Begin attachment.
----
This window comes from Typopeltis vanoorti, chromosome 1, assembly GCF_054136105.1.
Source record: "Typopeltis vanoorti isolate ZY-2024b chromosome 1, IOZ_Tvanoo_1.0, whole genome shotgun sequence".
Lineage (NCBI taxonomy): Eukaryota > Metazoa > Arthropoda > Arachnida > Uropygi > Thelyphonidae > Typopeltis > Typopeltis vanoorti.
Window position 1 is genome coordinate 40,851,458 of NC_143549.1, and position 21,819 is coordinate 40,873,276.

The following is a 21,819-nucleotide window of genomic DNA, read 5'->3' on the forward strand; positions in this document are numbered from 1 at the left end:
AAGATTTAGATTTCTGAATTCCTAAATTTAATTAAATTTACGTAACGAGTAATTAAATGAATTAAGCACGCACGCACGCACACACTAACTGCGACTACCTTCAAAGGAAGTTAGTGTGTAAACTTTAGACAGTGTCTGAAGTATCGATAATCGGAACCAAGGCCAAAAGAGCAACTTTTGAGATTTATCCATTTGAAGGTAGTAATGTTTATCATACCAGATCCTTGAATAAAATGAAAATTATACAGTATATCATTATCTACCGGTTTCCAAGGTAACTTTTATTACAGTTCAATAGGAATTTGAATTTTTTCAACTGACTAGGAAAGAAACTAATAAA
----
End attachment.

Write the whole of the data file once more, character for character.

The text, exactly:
This window comes from Typopeltis vanoorti, chromosome 1, assembly GCF_054136105.1.
Source record: "Typopeltis vanoorti isolate ZY-2024b chromosome 1, IOZ_Tvanoo_1.0, whole genome shotgun sequence".
Lineage (NCBI taxonomy): Eukaryota > Metazoa > Arthropoda > Arachnida > Uropygi > Thelyphonidae > Typopeltis > Typopeltis vanoorti.
Window position 1 is genome coordinate 40,851,458 of NC_143549.1, and position 21,819 is coordinate 40,873,276.

The following is a 21,819-nucleotide window of genomic DNA, read 5'->3' on the forward strand; positions in this document are numbered from 1 at the left end:
AAGATTTAGATTTCTGAATTCCTAAATTTAATTAAATTTACGTAACGAGTAATTAAATGAATTAAGCACGCACGCACGCACACACTAACTGCGACTACCTTCAAAGGAAGTTAGTGTGTAAACTTTAGACAGTGTCTGAAGTATCGATAATCGGAACCAAGGCCAAAAGAGCAACTTTTGAGATTTATCCATTTGAAGGTAGTAATGTTTATCATACCAGATCCTTGAATAAAATGAAAATTATACAGTATATCATTATCTACCGGTTTCCAAGGTAACTTTTATTACAGTTCAATAGGAATTTGAATTTTTTCAACTGACTAGGAAAGAAACTAATAAA